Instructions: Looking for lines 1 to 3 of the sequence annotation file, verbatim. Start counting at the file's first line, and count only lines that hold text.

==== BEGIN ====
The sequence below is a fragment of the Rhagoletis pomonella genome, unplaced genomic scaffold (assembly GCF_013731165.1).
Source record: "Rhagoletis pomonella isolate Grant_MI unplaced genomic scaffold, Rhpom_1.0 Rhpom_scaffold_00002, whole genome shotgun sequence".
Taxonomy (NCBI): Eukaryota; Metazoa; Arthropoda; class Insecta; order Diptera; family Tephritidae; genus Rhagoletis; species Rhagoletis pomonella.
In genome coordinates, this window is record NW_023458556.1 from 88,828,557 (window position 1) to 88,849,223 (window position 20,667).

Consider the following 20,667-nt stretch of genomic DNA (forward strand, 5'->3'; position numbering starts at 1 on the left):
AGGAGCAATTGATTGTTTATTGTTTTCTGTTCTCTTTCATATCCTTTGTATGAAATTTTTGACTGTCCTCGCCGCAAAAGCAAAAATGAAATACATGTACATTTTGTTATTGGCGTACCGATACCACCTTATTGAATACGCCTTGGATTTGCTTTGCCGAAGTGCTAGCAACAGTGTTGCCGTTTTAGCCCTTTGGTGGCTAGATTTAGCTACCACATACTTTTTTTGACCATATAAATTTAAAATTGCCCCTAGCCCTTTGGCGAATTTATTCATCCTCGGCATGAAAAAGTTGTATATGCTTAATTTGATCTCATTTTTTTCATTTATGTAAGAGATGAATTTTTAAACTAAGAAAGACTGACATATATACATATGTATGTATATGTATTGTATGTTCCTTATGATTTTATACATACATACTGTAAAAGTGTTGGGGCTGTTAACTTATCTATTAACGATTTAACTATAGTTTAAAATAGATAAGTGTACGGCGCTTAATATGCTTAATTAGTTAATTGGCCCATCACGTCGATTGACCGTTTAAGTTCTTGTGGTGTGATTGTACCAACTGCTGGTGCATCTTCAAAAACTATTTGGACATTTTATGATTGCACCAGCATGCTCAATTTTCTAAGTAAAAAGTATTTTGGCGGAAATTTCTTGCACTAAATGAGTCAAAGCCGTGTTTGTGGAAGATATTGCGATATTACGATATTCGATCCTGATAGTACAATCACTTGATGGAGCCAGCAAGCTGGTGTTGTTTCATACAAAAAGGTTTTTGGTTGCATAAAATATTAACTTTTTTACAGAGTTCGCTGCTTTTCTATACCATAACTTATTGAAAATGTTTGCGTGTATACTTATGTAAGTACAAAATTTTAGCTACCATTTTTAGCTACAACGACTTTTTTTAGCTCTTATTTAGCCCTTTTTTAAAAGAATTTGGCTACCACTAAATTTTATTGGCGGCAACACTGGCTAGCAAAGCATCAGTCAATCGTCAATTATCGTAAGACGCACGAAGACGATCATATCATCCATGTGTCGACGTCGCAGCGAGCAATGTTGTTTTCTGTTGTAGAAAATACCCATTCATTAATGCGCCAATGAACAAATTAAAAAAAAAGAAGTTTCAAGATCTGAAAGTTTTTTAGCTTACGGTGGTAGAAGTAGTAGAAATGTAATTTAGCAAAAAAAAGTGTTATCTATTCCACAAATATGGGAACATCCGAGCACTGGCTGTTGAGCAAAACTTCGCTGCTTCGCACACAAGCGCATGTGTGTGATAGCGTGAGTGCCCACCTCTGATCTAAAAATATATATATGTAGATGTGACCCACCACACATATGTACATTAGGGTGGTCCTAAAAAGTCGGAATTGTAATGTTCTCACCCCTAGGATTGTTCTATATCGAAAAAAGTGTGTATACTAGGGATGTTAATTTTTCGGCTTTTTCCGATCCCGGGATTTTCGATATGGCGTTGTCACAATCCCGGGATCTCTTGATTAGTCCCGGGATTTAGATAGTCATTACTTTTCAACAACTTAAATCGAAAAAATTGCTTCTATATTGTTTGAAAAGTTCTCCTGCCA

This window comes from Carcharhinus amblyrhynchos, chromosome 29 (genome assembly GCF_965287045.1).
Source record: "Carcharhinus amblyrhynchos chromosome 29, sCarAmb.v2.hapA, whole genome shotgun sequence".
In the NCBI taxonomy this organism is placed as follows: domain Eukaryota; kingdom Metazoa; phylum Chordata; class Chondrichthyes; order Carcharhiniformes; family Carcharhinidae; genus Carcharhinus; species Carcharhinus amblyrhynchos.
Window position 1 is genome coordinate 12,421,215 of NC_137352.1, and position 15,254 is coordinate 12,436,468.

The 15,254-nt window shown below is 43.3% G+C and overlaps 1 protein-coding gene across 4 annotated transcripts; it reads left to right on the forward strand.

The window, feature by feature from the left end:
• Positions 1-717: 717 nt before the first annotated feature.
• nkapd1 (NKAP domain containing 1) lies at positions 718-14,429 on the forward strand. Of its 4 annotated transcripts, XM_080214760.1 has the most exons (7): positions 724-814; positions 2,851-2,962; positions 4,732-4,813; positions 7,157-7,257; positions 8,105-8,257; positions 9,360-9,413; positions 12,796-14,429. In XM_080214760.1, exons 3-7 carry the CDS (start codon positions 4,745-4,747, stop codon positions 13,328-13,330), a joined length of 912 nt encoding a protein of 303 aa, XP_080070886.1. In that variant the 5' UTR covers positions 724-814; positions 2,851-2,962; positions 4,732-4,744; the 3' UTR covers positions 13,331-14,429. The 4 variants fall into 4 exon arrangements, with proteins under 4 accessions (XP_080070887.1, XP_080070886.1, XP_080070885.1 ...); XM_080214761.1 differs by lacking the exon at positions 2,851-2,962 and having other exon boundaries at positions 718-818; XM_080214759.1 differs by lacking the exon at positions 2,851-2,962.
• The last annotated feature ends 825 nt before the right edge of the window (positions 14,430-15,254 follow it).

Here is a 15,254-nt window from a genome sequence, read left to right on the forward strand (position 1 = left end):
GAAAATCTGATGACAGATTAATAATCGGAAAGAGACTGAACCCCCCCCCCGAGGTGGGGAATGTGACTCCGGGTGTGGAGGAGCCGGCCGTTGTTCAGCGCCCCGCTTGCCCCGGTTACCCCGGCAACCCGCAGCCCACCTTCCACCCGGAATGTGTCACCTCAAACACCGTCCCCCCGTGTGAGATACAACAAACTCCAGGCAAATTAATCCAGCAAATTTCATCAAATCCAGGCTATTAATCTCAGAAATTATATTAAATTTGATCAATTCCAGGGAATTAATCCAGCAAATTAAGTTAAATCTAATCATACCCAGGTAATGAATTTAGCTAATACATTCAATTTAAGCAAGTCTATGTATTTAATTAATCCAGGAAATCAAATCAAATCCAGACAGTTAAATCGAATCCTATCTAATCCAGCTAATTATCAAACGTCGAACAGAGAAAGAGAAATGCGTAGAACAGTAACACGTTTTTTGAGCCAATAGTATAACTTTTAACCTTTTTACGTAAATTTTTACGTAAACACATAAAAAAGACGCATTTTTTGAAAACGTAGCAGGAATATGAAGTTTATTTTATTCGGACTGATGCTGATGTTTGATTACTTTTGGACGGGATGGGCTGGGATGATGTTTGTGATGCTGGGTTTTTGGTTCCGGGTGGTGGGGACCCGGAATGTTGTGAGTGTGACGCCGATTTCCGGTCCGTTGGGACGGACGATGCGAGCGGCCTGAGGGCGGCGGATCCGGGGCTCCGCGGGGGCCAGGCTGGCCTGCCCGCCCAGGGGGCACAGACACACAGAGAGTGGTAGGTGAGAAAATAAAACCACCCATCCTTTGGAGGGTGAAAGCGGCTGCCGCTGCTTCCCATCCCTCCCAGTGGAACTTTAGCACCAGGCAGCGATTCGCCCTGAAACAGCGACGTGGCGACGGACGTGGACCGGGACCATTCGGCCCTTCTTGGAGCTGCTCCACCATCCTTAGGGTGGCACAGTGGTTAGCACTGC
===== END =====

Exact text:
The sequence below is a fragment of the Rhagoletis pomonella genome, unplaced genomic scaffold (assembly GCF_013731165.1).
Source record: "Rhagoletis pomonella isolate Grant_MI unplaced genomic scaffold, Rhpom_1.0 Rhpom_scaffold_00002, whole genome shotgun sequence".
Taxonomy (NCBI): Eukaryota; Metazoa; Arthropoda; class Insecta; order Diptera; family Tephritidae; genus Rhagoletis; species Rhagoletis pomonella.